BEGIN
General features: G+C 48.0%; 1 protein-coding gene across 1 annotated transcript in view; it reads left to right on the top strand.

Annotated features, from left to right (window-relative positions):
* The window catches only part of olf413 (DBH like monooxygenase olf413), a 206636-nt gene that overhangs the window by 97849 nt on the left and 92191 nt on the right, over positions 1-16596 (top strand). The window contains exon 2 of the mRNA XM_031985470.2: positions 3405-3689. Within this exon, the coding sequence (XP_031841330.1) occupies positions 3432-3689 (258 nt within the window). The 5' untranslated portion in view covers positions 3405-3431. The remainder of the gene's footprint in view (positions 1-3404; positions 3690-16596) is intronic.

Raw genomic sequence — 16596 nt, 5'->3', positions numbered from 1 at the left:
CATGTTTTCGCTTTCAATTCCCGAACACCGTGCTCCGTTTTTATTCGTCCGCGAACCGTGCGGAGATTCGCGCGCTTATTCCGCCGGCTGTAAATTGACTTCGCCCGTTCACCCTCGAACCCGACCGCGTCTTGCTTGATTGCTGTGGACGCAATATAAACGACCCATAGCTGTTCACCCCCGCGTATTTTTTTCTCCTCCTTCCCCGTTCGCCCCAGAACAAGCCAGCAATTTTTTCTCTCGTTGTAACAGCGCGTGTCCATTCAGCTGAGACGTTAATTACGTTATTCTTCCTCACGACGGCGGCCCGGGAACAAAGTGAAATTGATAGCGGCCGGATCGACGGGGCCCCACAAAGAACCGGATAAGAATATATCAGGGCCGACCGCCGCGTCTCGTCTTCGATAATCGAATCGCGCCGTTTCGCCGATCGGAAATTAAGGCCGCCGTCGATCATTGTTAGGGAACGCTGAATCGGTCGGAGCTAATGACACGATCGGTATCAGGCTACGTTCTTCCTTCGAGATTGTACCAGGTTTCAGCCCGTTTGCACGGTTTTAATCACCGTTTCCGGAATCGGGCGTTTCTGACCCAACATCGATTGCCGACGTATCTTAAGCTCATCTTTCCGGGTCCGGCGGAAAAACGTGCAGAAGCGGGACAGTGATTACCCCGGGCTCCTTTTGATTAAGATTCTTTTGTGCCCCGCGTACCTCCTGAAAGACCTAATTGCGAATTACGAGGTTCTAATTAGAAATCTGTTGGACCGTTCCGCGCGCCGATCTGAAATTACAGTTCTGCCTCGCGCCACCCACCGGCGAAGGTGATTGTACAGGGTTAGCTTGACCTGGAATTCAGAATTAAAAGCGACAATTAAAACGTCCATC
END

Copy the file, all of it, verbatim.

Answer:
General features: G+C 48.0%; 1 protein-coding gene across 1 annotated transcript in view; it reads left to right on the top strand.

Annotated features, from left to right (window-relative positions):
* The window catches only part of olf413 (DBH like monooxygenase olf413), a 206636-nt gene that overhangs the window by 97849 nt on the left and 92191 nt on the right, over positions 1-16596 (top strand). The window contains exon 2 of the mRNA XM_031985470.2: positions 3405-3689. Within this exon, the coding sequence (XP_031841330.1) occupies positions 3432-3689 (258 nt within the window). The 5' untranslated portion in view covers positions 3405-3431. The remainder of the gene's footprint in view (positions 1-3404; positions 3690-16596) is intronic.

Raw genomic sequence — 16596 nt, 5'->3', positions numbered from 1 at the left:
CATGTTTTCGCTTTCAATTCCCGAACACCGTGCTCCGTTTTTATTCGTCCGCGAACCGTGCGGAGATTCGCGCGCTTATTCCGCCGGCTGTAAATTGACTTCGCCCGTTCACCCTCGAACCCGACCGCGTCTTGCTTGATTGCTGTGGACGCAATATAAACGACCCATAGCTGTTCACCCCCGCGTATTTTTTTCTCCTCCTTCCCCGTTCGCCCCAGAACAAGCCAGCAATTTTTTCTCTCGTTGTAACAGCGCGTGTCCATTCAGCTGAGACGTTAATTACGTTATTCTTCCTCACGACGGCGGCCCGGGAACAAAGTGAAATTGATAGCGGCCGGATCGACGGGGCCCCACAAAGAACCGGATAAGAATATATCAGGGCCGACCGCCGCGTCTCGTCTTCGATAATCGAATCGCGCCGTTTCGCCGATCGGAAATTAAGGCCGCCGTCGATCATTGTTAGGGAACGCTGAATCGGTCGGAGCTAATGACACGATCGGTATCAGGCTACGTTCTTCCTTCGAGATTGTACCAGGTTTCAGCCCGTTTGCACGGTTTTAATCACCGTTTCCGGAATCGGGCGTTTCTGACCCAACATCGATTGCCGACGTATCTTAAGCTCATCTTTCCGGGTCCGGCGGAAAAACGTGCAGAAGCGGGACAGTGATTACCCCGGGCTCCTTTTGATTAAGATTCTTTTGTGCCCCGCGTACCTCCTGAAAGACCTAATTGCGAATTACGAGGTTCTAATTAGAAATCTGTTGGACCGTTCCGCGCGCCGATCTGAAATTACAGTTCTGCCTCGCGCCACCCACCGGCGAAGGTGATTGTACAGGGTTAGCTTGACCTGGAATTCAGAATTAAAAGCGACAATTAAAACGTCCATC